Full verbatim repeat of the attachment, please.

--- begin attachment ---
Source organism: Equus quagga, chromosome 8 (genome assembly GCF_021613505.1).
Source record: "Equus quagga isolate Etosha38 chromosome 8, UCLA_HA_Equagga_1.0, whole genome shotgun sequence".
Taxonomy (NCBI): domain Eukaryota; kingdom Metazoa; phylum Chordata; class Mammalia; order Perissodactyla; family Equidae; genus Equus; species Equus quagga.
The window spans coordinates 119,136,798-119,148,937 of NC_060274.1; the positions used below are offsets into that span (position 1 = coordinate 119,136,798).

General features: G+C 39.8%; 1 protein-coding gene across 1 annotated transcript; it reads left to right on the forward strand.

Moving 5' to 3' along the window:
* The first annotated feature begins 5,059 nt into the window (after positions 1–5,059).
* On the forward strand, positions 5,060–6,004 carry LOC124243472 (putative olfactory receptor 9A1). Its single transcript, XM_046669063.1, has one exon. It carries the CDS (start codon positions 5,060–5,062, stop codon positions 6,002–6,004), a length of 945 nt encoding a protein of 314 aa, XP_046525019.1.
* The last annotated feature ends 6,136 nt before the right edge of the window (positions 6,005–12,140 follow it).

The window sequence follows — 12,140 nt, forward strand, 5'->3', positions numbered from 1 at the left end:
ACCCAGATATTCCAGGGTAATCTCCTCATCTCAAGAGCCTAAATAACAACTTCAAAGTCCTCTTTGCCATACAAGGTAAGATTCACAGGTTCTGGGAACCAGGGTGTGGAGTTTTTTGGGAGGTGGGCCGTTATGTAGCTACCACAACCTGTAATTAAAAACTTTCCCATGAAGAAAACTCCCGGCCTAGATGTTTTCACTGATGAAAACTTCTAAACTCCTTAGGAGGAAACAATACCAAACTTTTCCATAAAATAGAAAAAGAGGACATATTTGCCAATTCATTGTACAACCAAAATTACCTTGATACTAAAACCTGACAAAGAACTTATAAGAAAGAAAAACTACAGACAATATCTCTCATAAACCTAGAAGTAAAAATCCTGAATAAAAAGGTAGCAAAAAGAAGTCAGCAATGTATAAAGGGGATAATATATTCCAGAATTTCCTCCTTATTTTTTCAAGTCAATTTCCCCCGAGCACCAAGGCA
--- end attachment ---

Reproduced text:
Source organism: Equus quagga, chromosome 8 (genome assembly GCF_021613505.1).
Source record: "Equus quagga isolate Etosha38 chromosome 8, UCLA_HA_Equagga_1.0, whole genome shotgun sequence".
Taxonomy (NCBI): domain Eukaryota; kingdom Metazoa; phylum Chordata; class Mammalia; order Perissodactyla; family Equidae; genus Equus; species Equus quagga.
The window spans coordinates 119,136,798-119,148,937 of NC_060274.1; the positions used below are offsets into that span (position 1 = coordinate 119,136,798).

General features: G+C 39.8%; 1 protein-coding gene across 1 annotated transcript; it reads left to right on the forward strand.

Moving 5' to 3' along the window:
* The first annotated feature begins 5,059 nt into the window (after positions 1–5,059).
* On the forward strand, positions 5,060–6,004 carry LOC124243472 (putative olfactory receptor 9A1). Its single transcript, XM_046669063.1, has one exon. It carries the CDS (start codon positions 5,060–5,062, stop codon positions 6,002–6,004), a length of 945 nt encoding a protein of 314 aa, XP_046525019.1.
* The last annotated feature ends 6,136 nt before the right edge of the window (positions 6,005–12,140 follow it).

The window sequence follows — 12,140 nt, forward strand, 5'->3', positions numbered from 1 at the left end:
ACCCAGATATTCCAGGGTAATCTCCTCATCTCAAGAGCCTAAATAACAACTTCAAAGTCCTCTTTGCCATACAAGGTAAGATTCACAGGTTCTGGGAACCAGGGTGTGGAGTTTTTTGGGAGGTGGGCCGTTATGTAGCTACCACAACCTGTAATTAAAAACTTTCCCATGAAGAAAACTCCCGGCCTAGATGTTTTCACTGATGAAAACTTCTAAACTCCTTAGGAGGAAACAATACCAAACTTTTCCATAAAATAGAAAAAGAGGACATATTTGCCAATTCATTGTACAACCAAAATTACCTTGATACTAAAACCTGACAAAGAACTTATAAGAAAGAAAAACTACAGACAATATCTCTCATAAACCTAGAAGTAAAAATCCTGAATAAAAAGGTAGCAAAAAGAAGTCAGCAATGTATAAAGGGGATAATATATTCCAGAATTTCCTCCTTATTTTTTCAAGTCAATTTCCCCCGAGCACCAAGGCA